A sure sign of a changing neighborhood is the arrival of a Starbucks.
The Seattle-based coffee giant, a bellwether of gentrification in cities, has cultivated a reputation for selling $4 lattes to the bourgeoisie, a luxury not worth the money to the proletariat class.
To be more socially responsible, Starbucks said Thursday it is expanding its effort to put more coffee shops -- and create more jobs -- in poor neighborhoods.
Brett Theodos, a senior fellow at the Urban Institute who studies economic development, said he has visited Starbucks’ community stores in Chicago and Baltimore, and they seemed to be providing a service -- and, more importantly, jobs -- that those lower-income neighborhoods wouldn’t have otherwise.
“I can’t think either of a retailer, especially one that has more of a discretionary, higher-end purchase, being willing to push into neighborhoods and markets that have less purchasing power,” Theodos said. “Starbucks usually appears when a neighborhood has the purchasing power to support it.”
He also applauded Starbucks’ plan to add community rooms in the stores, since low-income neighborhoods often don’t have many places to gather.
But he thinks the impact will be limited. One Starbucks store won’t cause a neighborhood to gentrify, he said.
Starbucks plans to open or remodel 85 stores in rural and urban communities across the U.S. by 2025.
Each store will hire local staff, including construction crews and artists, and will have community event spaces. The company also will work with local United Way chapters to develop programs at each shop, such as youth job training classes and mentoring.
The effort will bring the number of “community stores” Starbucks has opened since it announced the program in 2015 to 100.
Starbucks said most of the 85 shops will be new, while some will be existing stores that have been remodeled. The company will consider various factors, including youth unemployment rates and low household income, in deciding where to build them, and will give priority to economically distressed areas.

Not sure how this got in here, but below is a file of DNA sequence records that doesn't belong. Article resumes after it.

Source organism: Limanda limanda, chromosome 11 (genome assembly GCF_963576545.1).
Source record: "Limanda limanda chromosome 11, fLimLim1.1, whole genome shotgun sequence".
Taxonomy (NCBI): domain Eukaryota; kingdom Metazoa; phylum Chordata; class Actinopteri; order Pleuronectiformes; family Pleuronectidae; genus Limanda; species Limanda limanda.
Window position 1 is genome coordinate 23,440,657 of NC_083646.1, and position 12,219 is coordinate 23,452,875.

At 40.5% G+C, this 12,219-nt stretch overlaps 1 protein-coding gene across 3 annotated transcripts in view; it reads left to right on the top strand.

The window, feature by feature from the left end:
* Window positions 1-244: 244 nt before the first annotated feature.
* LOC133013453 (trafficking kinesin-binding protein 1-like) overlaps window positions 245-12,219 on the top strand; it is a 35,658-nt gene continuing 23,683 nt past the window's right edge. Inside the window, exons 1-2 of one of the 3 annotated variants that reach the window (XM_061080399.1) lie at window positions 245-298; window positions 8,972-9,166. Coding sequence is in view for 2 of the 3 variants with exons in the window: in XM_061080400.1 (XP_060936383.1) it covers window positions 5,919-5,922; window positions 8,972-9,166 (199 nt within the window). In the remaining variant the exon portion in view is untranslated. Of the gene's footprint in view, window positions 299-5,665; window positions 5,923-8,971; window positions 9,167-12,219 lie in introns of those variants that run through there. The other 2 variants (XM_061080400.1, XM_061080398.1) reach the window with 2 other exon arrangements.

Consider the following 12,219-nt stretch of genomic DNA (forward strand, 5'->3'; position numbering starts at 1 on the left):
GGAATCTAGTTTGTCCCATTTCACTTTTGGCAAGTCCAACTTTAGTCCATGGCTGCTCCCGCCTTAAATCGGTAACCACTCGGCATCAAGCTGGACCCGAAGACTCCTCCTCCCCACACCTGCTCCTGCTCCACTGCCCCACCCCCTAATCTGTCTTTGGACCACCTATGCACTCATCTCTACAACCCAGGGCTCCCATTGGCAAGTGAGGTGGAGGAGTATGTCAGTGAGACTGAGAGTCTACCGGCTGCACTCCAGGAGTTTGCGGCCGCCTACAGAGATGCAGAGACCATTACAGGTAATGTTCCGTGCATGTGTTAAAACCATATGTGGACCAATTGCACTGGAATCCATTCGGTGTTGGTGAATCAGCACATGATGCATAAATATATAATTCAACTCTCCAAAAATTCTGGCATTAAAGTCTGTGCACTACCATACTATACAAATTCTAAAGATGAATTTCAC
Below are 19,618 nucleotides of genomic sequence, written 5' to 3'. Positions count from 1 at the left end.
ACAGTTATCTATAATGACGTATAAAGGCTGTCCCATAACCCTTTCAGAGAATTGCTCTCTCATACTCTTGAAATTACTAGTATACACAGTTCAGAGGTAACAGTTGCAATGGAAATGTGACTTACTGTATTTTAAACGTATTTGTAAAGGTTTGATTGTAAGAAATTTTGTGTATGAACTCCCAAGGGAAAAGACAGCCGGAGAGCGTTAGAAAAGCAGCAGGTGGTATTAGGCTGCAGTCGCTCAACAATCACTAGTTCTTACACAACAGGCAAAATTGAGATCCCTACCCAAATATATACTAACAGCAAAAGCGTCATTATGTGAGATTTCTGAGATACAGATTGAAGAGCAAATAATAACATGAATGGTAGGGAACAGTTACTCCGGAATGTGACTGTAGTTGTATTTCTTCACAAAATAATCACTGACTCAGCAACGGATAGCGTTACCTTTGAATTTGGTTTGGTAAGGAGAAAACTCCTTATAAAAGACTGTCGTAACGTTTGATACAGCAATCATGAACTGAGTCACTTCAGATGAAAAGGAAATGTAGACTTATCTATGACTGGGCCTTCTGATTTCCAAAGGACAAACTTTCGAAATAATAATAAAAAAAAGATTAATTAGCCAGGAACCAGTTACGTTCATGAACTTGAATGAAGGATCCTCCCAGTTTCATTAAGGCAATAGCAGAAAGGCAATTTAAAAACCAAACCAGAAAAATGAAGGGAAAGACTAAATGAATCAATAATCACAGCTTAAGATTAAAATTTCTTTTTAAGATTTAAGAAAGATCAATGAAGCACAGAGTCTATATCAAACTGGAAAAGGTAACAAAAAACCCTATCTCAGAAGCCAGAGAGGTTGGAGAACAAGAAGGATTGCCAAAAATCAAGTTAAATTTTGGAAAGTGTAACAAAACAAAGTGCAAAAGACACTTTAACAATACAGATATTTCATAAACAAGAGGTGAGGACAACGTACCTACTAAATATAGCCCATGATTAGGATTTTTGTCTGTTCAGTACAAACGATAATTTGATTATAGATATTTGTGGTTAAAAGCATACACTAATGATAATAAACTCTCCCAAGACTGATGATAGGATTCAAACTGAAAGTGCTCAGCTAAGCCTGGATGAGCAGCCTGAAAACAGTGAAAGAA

“All of these programs are with the intent of being purposeful and profitable,” said John Kelly, Starbucks executive vice president of public affairs and social impact.
Starbucks opened its first community store in Ferguson, Missouri, in 2016, two years after the riots that broke out over the shooting of an unarmed black 18-year-old by a white police officer.
It has added 13 more locations since then, including stores in Baltimore, Chicago, Dallas, New Orleans and Jonesboro, Georgia. Another one will open this spring in Prince George’s County, Maryland. Starbucks estimates that the shops have created more than 300 jobs.
Kelly said the stores reflect Starbucks’ core belief in responsible capitalism. The coffee shops are profitable, he said, and have the same menu as regular Starbucks stores.
Prices vary, but not by much.
A grande coconut milk latte in Ferguson costs $4.95, according to Starbucks’ app. Six miles away, a Starbucks in University City charges $5.25 for the same drink. In Jonesboro, a grande coffee is $2.25. It’s $2.45 at a Starbucks in downtown Atlanta.
“This is not charity. These are successful stores,” Kelly said, acknowledging neighbors’ skepticism. “We’re defying a lot of the stereotypes, and we’re proud to do so.”
A man who was walking by the Starbucks in Jonesboro and gave his name to The Associated Press as Leroy Z said he is glad Starbucks is giving locals another choice for coffee beyond the fast-food restaurants in town. But he was skeptical about how much Starbucks cares about the community and how much the store will bolster the local economy.
“They wouldn’t be here if they didn’t think they could make money,” he said. “They’re here because this is a main drag to Atlanta.”
Englewood resident Princess Thomas, 60, sometimes frequents the Starbucks in the Englewood neighborhood on Chicago’s south side.
Thomas said she appreciates Starbucks employing local residents, but hopes its support for the community goes beyond “lip service.”
“A lot of people in this area have had their benefits cut. They can’t afford to feed their families. So when you say you’re doing something for the community, what can you do for those people, instead of just seeing them as customers?” she said.
Thomas Shinick, a business professor at Adelphi University in Garden City, New York, said he would rather see manufacturing companies or trade schools setting up shop in distressed areas so young people could learn skills beyond the service industry.
“We don’t need more coffee servers,” he said.
The Associated Press contributed to this report.